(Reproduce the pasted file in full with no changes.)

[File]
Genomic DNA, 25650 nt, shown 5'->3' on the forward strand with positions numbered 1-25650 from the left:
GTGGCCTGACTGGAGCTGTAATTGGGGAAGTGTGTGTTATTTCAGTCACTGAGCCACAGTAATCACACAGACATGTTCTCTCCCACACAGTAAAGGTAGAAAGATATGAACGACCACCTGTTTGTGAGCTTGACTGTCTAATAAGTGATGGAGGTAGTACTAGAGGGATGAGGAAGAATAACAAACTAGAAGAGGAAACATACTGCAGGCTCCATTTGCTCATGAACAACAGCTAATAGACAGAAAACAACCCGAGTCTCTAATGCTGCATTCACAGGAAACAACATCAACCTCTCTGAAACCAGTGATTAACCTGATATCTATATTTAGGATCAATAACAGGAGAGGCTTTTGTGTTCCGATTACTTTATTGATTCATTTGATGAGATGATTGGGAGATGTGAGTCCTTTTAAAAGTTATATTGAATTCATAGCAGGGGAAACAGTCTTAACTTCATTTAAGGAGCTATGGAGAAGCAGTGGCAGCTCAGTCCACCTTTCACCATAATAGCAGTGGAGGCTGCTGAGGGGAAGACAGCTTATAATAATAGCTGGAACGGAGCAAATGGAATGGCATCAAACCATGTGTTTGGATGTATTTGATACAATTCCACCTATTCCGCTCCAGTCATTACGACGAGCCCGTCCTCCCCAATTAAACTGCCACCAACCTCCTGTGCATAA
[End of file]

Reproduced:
Genomic DNA, 25650 nt, shown 5'->3' on the forward strand with positions numbered 1-25650 from the left:
GTGGCCTGACTGGAGCTGTAATTGGGGAAGTGTGTGTTATTTCAGTCACTGAGCCACAGTAATCACACAGACATGTTCTCTCCCACACAGTAAAGGTAGAAAGATATGAACGACCACCTGTTTGTGAGCTTGACTGTCTAATAAGTGATGGAGGTAGTACTAGAGGGATGAGGAAGAATAACAAACTAGAAGAGGAAACATACTGCAGGCTCCATTTGCTCATGAACAACAGCTAATAGACAGAAAACAACCCGAGTCTCTAATGCTGCATTCACAGGAAACAACATCAACCTCTCTGAAACCAGTGATTAACCTGATATCTATATTTAGGATCAATAACAGGAGAGGCTTTTGTGTTCCGATTACTTTATTGATTCATTTGATGAGATGATTGGGAGATGTGAGTCCTTTTAAAAGTTATATTGAATTCATAGCAGGGGAAACAGTCTTAACTTCATTTAAGGAGCTATGGAGAAGCAGTGGCAGCTCAGTCCACCTTTCACCATAATAGCAGTGGAGGCTGCTGAGGGGAAGACAGCTTATAATAATAGCTGGAACGGAGCAAATGGAATGGCATCAAACCATGTGTTTGGATGTATTTGATACAATTCCACCTATTCCGCTCCAGTCATTACGACGAGCCCGTCCTCCCCAATTAAACTGCCACCAACCTCCTGTGCATAA